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A Love

Charting the bumpy course of an on-again, off-again 20-year relationship through 12 chapters that recount key moments of its evolution in extended takes without cutaways, "A Love" could have been little more than a stylistic exercise. But this ultimately moving drama, anchored by two nuanced, sympathetic performances, uncovers surprising layers of depth and emotion. Given only a marginal release in Italy last year, the small but satisfying indie production drew an enthusiastic response in Rotterdam and now looks set for further fest attention.

Charting the bumpy course of an on-again, off-again 20-year relationship through 12 chapters that recount key moments of its evolution in extended takes without cutaways, “A Love” could have been little more than a stylistic exercise. But this ultimately moving drama, anchored by two nuanced, sympathetic performances, uncovers surprising layers of depth and emotion. Given only a marginal release in Italy last year, the small but satisfying indie production drew an enthusiastic response in Rotterdam and now looks set for further fest attention.

Writer-director Gianluca Maria Tavarelli has ably condensed the relationship between his two protagonists into a series of crucial — often while seeming quite inconsequential — junctions, at the same time developing their love story into a full-bodied narrative. While it occasionally suffers from the over-earnestness that burdens many contemporary Italian dramas, the film’s rich variation of tones and the charming, feel-good optimism of its closing act more than compensate.

Sara (Lorenza Indovina) and Marco (Fabrizio Gifuni) are introduced in 1998 in mid-argument as Sara bitterly insists it’s time to call it quits. A hidden photographer takes pictures during the edgy encounter. Action then rewinds 16 years to 1982 and the start of the romance, when the 20-year-old university students connect on their first date. The film then leapfrogs ahead by one- or two-year intervals, through periods of harmony and happiness to difficult times in which first one then the other decides to take time out.

Chronicling not only the ebb and flow of love between the partners, the drama also covers with economy their transition from carefree college years to adulthood and responsibility, letting go of idealistic dreams to edge into real life. This aspect is most successful when the focus remains personal. Attempts to touch on social change, on Italian politics of the period or international events such as the Gulf War or the fall of the Berlin Wall seem at times a little forcibly wedged into the narrative……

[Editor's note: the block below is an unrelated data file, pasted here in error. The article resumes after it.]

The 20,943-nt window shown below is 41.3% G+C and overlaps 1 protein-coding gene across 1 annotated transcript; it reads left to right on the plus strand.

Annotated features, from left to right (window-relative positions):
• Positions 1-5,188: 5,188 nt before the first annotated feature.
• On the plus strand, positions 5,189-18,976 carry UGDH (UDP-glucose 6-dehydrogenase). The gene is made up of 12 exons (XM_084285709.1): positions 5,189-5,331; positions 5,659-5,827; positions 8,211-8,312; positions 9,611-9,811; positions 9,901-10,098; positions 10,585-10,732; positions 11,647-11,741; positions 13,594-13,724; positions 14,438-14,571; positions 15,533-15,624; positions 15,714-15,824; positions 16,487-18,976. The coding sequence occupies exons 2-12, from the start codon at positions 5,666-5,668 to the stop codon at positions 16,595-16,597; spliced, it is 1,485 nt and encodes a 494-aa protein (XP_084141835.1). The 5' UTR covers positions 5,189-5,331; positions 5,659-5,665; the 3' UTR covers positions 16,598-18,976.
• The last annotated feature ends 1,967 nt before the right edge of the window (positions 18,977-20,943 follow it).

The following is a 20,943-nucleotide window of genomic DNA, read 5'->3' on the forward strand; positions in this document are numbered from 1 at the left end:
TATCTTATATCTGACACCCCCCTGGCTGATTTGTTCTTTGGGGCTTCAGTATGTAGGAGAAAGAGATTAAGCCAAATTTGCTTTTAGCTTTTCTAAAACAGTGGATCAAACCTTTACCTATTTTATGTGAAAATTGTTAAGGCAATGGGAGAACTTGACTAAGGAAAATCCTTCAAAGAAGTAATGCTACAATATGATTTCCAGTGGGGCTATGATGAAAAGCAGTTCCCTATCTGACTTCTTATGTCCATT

The relationship appears to be over when Marco brutally dismisses Sara from his life in 1991, prompting her to take off for three years to Argentina. But their reunion soon after her return reveals she’s not over him, despite his having married in the meantime. They keep track of each other through mutual friends, whose relationship and career problems provide additional dramatic texture. When they eventually meet again, Sara and Marco acknowledge to each other that their desires have been compromised and their lives have gone in unplanned directions.

By 1997, the couple are meeting for regular trysts in an apartment but going home to their respective spouses. While they try to pretend this constitutes a normal, fulfilling relationship, Sara in particular is dissatisfied and wants out again. The photographer of the opening chapter is revealed to be a private investigator employed by Sara’s husband (producer Gianluca Arcopinto in a surly turn), who assaults Marco. Delightful closing scene has the couple meeting by chance at a New Year’s Eve party ringing in the year 2000.

Given the familiarity of most of the situations here, one of the principal achievements of Tavarelli’s intelligent script is its avoidance of cliche. And despite the episodic structure — with each chapter punctuated by slightly precious, arty 30-second bits of animation — the intense story maintains an even flow and is consistently involving. The accomplished leads deliver frequent moments of painful veracity, subtly capturing the often unpredictable shifts in feelings, though while Gifuni just about gets away with it, Indovina slightly strains credibility playing a 20-year-old in the early segs.

Working almost strictly within the scheme of single takes for each chapter, lenser Pietro Sciortino keeps his camerawork agile and graceful, shifting easily between spaces without losing the scene’s focus.

A Love

(ITALY)

Production: A Pablo release of a Gianluca Arcopinto production in association with RAI Radiotelevisione Italiana. (International sales: Intrafilms, Rome.) Produced by Gianluca Arcopinto. Directed by Gianluca Maria Tavarelli. Screenplay, Tavarelli, with collaboration of Leonardo Fasoli.

Crew: Camera (Augustus color), Pietro Sciortino; editor, Marco Spoletini; music, Ezio Bosso; art director, Francesca Bocca; costume designer, Lia Morandini; sound (Dolby Digital), Mario Iaquone; animation , Laura Federici; assistant director, Cinzia Castania. Reviewed at Rotterdam Film Festival (Main Program), Feb. 3, 2000. Running time: 98 MIN.

With: With: Lorenza Indovina, Fabrizio Gifuni, Luciano Federico, Roberta Lena, Riccardo Montanaro, Ezio Sega, Benedetta Francardo, Gianluca Arcopinto.

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